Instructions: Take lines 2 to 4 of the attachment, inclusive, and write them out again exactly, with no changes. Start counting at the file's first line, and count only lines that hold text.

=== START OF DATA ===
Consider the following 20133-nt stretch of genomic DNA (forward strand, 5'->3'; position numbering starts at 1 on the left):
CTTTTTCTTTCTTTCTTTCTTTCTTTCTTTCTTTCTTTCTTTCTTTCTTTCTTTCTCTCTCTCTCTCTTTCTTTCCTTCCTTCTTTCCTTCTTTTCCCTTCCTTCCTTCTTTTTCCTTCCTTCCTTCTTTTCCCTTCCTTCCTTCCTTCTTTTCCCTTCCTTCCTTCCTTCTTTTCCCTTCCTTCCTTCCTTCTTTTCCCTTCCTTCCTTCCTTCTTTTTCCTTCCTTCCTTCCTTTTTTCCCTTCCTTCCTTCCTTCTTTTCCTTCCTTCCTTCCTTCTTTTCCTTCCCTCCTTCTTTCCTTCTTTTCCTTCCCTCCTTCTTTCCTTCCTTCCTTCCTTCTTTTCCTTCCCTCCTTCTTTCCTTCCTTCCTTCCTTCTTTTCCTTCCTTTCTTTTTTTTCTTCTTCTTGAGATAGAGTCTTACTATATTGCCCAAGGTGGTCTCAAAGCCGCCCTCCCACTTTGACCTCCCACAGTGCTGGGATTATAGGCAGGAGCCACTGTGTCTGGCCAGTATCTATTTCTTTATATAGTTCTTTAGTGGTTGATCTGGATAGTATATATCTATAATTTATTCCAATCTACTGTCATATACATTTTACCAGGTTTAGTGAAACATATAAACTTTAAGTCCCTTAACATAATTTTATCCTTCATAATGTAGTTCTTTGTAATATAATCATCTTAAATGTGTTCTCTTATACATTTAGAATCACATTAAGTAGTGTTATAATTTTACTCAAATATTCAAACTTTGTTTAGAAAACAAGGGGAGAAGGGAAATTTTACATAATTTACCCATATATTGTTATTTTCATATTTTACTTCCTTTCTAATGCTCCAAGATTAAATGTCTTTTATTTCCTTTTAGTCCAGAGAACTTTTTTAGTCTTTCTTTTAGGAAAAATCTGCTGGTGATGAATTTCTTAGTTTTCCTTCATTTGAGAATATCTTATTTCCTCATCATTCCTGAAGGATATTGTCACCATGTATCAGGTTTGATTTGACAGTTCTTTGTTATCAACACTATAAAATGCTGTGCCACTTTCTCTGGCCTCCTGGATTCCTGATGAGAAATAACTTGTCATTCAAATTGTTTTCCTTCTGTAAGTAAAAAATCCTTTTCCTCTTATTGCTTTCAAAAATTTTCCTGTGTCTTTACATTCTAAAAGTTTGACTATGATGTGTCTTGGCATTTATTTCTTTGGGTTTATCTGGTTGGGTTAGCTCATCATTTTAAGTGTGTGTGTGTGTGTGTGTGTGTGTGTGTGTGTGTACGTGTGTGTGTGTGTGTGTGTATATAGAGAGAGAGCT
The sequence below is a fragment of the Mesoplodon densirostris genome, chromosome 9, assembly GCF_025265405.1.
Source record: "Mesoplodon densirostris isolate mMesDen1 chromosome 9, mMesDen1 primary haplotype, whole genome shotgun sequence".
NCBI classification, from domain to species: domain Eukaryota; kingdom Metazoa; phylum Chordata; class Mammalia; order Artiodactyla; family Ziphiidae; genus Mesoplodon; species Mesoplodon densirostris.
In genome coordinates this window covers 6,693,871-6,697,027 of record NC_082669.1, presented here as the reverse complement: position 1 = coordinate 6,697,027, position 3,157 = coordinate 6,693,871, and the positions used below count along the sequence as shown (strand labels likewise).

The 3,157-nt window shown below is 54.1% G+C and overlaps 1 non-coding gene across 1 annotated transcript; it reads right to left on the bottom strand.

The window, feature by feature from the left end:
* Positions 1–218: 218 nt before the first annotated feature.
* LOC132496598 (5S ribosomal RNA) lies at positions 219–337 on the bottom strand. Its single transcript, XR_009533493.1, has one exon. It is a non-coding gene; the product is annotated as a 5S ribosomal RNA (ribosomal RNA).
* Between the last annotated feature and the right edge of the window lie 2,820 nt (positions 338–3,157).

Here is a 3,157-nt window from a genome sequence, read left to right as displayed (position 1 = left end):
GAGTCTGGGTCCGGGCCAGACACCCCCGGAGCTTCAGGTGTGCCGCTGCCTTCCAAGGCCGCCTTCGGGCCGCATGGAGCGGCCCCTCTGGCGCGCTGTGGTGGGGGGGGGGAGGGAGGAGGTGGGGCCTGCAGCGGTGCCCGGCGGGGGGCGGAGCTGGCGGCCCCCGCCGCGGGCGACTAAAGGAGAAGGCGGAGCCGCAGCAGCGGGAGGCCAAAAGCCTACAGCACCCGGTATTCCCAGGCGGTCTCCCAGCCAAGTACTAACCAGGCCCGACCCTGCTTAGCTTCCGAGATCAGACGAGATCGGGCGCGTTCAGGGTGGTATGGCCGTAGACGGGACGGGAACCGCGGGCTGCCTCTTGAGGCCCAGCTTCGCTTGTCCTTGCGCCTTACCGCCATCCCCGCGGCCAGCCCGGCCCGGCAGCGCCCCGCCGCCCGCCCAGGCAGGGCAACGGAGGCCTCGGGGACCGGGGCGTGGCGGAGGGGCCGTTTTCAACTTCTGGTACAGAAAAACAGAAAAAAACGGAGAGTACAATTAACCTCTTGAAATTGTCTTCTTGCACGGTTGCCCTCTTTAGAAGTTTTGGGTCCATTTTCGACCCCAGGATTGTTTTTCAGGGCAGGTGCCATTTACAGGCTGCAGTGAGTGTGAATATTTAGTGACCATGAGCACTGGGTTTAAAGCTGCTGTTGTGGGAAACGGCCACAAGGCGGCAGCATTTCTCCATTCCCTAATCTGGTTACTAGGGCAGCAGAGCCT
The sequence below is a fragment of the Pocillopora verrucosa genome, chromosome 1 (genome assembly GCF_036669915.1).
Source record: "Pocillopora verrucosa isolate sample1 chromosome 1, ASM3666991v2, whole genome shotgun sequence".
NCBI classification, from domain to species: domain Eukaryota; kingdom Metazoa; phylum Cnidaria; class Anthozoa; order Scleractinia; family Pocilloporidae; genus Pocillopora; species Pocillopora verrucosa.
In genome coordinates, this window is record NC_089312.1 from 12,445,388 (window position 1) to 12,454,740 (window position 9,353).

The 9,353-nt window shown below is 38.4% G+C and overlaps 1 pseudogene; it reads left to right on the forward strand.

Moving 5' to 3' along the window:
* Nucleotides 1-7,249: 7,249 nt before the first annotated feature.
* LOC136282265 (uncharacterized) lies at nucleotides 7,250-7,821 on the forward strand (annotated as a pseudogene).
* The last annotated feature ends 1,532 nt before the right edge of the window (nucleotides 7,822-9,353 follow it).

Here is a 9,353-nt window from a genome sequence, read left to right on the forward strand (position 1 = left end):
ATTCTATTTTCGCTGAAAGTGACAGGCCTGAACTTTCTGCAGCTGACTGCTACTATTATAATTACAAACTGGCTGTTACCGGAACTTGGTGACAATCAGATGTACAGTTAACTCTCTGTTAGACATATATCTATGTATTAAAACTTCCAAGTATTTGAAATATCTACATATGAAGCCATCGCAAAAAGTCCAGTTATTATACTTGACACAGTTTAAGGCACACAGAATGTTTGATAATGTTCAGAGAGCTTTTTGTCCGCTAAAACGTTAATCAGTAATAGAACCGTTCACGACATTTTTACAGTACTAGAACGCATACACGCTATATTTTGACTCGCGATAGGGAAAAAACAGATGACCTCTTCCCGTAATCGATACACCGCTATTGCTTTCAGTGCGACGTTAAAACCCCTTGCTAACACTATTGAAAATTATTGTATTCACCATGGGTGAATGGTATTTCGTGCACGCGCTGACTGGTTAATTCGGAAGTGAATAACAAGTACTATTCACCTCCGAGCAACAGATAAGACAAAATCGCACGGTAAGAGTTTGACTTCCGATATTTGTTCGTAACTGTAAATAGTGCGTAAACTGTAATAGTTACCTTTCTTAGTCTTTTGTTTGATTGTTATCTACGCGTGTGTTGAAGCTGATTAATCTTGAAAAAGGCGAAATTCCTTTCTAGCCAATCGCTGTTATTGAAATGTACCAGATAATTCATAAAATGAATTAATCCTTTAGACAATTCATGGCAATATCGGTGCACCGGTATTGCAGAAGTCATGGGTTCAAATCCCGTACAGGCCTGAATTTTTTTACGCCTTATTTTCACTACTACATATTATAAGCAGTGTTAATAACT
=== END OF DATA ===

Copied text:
CTTTTTCTTTCTTTCTTTCTTTCTTTCTTTCTTTCTTTCTTTCTTTCTTTCTTTCTCTCTCTCTCTCTTTCTTTCCTTCCTTCTTTCCTTCTTTTCCCTTCCTTCCTTCTTTTTCCTTCCTTCCTTCTTTTCCCTTCCTTCCTTCCTTCTTTTCCCTTCCTTCCTTCCTTCTTTTCCCTTCCTTCCTTCCTTCTTTTCCCTTCCTTCCTTCCTTCTTTTTCCTTCCTTCCTTCCTTTTTTCCCTTCCTTCCTTCCTTCTTTTCCTTCCTTCCTTCCTTCTTTTCCTTCCCTCCTTCTTTCCTTCTTTTCCTTCCCTCCTTCTTTCCTTCCTTCCTTCCTTCTTTTCCTTCCCTCCTTCTTTCCTTCCTTCCTTCCTTCTTTTCCTTCCTTTCTTTTTTTTCTTCTTCTTGAGATAGAGTCTTACTATATTGCCCAAGGTGGTCTCAAAGCCGCCCTCCCACTTTGACCTCCCACAGTGCTGGGATTATAGGCAGGAGCCACTGTGTCTGGCCAGTATCTATTTCTTTATATAGTTCTTTAGTGGTTGATCTGGATAGTATATATCTATAATTTATTCCAATCTACTGTCATATACATTTTACCAGGTTTAGTGAAACATATAAACTTTAAGTCCCTTAACATAATTTTATCCTTCATAATGTAGTTCTTTGTAATATAATCATCTTAAATGTGTTCTCTTATACATTTAGAATCACATTAAGTAGTGTTATAATTTTACTCAAATATTCAAACTTTGTTTAGAAAACAAGGGGAGAAGGGAAATTTTACATAATTTACCCATATATTGTTATTTTCATATTTTACTTCCTTTCTAATGCTCCAAGATTAAATGTCTTTTATTTCCTTTTAGTCCAGAGAACTTTTTTAGTCTTTCTTTTAGGAAAAATCTGCTGGTGATGAATTTCTTAGTTTTCCTTCATTTGAGAATATCTTATTTCCTCATCATTCCTGAAGGATATTGTCACCATGTATCAGGTTTGATTTGACAGTTCTTTGTTATCAACACTATAAAATGCTGTGCCACTTTCTCTGGCCTCCTGGATTCCTGATGAGAAATAACTTGTCATTCAAATTGTTTTCCTTCTGTAAGTAAAAAATCCTTTTCCTCTTATTGCTTTCAAAAATTTTCCTGTGTCTTTACATTCTAAAAGTTTGACTATGATGTGTCTTGGCATTTATTTCTTTGGGTTTATCTGGTTGGGTTAGCTCATCATTTTAAGTGTGTGTGTGTGTGTGTGTGTGTGTGTGTGTGTGTACGTGTGTGTGTGTGTGTGTGTATATAGAGAGAGAGCT
The sequence below is a fragment of the Mesoplodon densirostris genome, chromosome 9, assembly GCF_025265405.1.
Source record: "Mesoplodon densirostris isolate mMesDen1 chromosome 9, mMesDen1 primary haplotype, whole genome shotgun sequence".